GRAND RAPIDS, Mich. — Kids all around West Michigan are getting settled into a new school year as we enjoy the start of fall, but soon enough we will enter our winter season.
A lot of discussion continues around what schools are planning to do for snow days or even just school cancellations in general.
Through the pandemic, virtual learning became the main way kids continued in to be in school, but now the question is will traditional snow days be something of the past?
"So I think the traditional world of a snow day, you know, where, hey, it's snowing out, we don't have anything to do, maybe going away," said Dan McMinn, NexTech High School leader.
Each school district across West Michigan has their own plan and lots of discussion around this topic.
Some schools have been set up for virtual learning for years, while others learned to adapt during the pandemic.
Snow days, or really any school cancellations, are a complex decision and typically its not an easy flip of the switch to virtual learning.
"It's not just a timeliness issue on preparation, it's also an equity issue: Are homes prepared with the devices with the wi-fi, are their homes equipped to have a conducive learning environment," said Tom Livezey, the Superindentent of Oakridge Public Schools.
Turning snow days into virtual learning days might be the way of the future but school leaders agree students still need quality learning, have access to the needed materials and make sure learning actually occurs.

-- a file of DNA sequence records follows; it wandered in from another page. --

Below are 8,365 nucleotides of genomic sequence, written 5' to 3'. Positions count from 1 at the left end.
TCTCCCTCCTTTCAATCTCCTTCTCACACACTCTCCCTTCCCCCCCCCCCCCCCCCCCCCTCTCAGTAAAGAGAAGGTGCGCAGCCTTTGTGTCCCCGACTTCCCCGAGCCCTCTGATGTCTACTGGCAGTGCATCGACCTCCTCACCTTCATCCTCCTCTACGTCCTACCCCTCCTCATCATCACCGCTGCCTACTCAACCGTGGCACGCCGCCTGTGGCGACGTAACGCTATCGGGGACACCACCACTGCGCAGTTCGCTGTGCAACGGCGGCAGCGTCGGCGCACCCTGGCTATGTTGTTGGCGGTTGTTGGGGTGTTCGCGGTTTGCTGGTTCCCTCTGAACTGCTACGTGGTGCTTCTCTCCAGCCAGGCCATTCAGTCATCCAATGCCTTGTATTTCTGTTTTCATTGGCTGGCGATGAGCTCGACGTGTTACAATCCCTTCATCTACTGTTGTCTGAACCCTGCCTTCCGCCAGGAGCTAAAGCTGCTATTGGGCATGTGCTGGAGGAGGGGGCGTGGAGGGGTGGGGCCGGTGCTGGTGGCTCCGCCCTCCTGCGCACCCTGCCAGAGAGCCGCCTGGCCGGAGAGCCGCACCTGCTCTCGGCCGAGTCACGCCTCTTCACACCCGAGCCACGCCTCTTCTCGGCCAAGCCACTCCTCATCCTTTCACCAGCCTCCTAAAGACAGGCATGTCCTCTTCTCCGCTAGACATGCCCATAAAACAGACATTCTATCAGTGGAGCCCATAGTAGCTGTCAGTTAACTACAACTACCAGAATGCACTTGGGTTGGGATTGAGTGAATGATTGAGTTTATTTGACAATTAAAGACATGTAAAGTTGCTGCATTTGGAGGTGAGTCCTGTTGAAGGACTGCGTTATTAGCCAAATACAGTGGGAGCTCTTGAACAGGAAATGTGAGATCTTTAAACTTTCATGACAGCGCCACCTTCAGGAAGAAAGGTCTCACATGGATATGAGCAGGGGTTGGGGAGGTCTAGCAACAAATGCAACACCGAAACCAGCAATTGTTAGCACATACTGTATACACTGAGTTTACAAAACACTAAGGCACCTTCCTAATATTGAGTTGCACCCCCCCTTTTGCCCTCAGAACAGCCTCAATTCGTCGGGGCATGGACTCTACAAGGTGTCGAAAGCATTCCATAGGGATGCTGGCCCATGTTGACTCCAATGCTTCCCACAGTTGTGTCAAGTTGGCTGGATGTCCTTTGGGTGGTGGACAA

Every family’s circumstances are different but at the end of the day, for many students being in school as much as possible is best.
"There are many kids who the safest and healthiest place for them to be is the school and we want to make sure we're open at every possible moment," Livezey said.
Many might consider snow days a right of passage as a kid, but school leaders understand just how important continued learning is.
Even though NexTech High School and Oakridge Public Schools have different school structures, they can agree students are wanting to be together and stay in school.
"But what we've noticed this year, kids are more excited to be back on campus, right? They want to be here so we know we're talking about snow days, but they really want to be in person as much as possible in front of teachers in front of their friends as much as they can," McMinn said.
Each district across West Michigan will make the best decision for their district with any type of school cancellation and it's simply just not an easy decision.